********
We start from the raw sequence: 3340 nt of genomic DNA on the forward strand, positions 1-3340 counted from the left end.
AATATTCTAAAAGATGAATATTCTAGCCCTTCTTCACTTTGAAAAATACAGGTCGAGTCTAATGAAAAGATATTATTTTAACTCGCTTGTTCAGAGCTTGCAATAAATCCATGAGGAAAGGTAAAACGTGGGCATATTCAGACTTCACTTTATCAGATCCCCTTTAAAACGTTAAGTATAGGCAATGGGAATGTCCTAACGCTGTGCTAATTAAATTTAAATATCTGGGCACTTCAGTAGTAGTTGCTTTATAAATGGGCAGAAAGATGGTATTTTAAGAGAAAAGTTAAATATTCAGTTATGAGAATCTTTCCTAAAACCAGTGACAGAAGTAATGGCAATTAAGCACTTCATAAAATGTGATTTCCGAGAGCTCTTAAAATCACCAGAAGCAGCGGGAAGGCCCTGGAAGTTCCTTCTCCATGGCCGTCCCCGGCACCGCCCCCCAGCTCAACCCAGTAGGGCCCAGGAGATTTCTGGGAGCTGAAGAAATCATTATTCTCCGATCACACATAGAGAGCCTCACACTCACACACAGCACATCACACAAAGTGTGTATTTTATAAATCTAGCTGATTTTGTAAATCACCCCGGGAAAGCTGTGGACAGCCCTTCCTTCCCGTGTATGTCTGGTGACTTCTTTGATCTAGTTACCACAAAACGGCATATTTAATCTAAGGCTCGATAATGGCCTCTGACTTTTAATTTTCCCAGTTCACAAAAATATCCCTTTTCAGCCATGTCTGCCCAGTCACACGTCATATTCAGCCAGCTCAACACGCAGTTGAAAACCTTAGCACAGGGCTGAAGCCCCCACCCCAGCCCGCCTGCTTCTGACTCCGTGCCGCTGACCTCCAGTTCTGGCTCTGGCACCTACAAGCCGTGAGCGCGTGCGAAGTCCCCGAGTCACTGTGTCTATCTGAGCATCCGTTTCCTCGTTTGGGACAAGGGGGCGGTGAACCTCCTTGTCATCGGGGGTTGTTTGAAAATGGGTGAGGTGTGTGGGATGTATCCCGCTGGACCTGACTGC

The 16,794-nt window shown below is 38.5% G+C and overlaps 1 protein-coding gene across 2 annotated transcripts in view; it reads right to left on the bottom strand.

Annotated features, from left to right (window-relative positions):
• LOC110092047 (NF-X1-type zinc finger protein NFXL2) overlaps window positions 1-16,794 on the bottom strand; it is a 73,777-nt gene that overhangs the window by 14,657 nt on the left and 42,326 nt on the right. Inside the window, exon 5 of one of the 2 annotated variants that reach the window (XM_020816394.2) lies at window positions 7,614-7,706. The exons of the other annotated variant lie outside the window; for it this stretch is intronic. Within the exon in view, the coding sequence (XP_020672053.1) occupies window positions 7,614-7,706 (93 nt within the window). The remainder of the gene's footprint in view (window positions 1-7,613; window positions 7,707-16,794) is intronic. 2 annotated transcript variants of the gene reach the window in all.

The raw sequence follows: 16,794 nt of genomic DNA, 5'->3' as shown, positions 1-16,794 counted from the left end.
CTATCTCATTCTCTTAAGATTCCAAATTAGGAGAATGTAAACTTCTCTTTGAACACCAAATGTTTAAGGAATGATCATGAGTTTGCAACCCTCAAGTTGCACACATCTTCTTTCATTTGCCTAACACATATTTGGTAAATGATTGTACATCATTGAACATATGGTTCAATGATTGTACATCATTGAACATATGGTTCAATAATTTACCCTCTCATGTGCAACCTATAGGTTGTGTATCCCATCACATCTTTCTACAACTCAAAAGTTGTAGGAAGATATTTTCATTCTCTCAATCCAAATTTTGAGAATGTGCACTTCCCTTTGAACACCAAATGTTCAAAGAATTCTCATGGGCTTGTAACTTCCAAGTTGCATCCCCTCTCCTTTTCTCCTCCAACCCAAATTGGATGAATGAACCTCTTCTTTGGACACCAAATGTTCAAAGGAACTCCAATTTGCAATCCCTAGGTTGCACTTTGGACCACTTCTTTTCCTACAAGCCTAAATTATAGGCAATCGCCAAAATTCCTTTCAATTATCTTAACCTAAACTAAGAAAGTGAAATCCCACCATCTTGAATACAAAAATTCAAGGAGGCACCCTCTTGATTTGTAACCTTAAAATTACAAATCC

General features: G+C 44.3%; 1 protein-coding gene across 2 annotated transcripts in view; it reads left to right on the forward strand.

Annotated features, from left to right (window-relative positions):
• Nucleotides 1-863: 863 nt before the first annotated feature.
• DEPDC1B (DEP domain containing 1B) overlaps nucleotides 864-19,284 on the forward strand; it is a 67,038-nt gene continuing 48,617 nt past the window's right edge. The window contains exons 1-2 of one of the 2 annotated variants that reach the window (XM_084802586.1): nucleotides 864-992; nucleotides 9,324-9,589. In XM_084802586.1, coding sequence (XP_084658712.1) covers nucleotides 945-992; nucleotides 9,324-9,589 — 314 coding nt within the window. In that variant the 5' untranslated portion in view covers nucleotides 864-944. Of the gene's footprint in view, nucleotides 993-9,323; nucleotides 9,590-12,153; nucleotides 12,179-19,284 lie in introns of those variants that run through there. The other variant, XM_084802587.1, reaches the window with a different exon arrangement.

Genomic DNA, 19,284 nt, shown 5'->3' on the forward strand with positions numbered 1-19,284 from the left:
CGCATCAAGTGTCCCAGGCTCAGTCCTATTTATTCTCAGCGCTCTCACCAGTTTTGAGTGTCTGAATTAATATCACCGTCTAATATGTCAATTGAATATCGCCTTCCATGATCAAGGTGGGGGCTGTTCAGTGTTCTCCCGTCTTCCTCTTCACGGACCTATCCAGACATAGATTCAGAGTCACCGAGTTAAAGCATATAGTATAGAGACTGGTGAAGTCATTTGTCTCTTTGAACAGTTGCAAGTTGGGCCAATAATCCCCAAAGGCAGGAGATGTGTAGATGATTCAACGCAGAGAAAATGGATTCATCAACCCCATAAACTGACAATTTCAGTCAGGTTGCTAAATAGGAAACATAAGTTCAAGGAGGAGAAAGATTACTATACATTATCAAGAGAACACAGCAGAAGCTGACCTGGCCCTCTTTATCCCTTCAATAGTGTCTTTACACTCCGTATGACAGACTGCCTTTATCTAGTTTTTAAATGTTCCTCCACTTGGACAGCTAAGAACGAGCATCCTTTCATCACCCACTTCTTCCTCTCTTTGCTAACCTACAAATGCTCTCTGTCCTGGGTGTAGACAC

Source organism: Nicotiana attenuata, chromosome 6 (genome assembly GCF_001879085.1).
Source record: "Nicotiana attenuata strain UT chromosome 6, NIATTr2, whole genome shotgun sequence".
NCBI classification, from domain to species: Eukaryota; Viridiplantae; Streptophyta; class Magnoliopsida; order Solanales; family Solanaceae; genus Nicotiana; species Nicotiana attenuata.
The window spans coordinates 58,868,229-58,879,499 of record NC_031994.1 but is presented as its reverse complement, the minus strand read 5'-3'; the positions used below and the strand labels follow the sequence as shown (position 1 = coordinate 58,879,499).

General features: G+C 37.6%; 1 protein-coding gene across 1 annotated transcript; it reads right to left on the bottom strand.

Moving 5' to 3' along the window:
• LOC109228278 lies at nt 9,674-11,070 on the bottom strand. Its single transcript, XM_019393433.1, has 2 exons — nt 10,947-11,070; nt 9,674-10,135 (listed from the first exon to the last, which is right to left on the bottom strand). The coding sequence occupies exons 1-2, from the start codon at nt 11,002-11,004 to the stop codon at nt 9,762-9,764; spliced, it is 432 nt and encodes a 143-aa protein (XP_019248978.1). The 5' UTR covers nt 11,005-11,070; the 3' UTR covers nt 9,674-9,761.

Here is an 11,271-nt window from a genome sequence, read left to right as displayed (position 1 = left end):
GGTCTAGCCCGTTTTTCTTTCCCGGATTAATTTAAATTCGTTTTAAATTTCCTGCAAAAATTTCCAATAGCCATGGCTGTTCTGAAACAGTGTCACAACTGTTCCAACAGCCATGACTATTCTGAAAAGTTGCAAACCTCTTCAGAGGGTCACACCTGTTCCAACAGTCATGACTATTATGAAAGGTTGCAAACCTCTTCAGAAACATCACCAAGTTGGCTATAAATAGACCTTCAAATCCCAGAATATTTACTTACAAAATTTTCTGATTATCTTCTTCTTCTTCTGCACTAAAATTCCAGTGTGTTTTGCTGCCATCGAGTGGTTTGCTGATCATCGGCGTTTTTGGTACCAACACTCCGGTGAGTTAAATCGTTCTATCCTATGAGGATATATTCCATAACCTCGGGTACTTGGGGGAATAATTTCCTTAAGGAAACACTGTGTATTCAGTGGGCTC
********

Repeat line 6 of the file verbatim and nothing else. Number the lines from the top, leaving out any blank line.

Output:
The raw sequence follows: 16,794 nt of genomic DNA, 5'->3' as shown, positions 1-16,794 counted from the left end.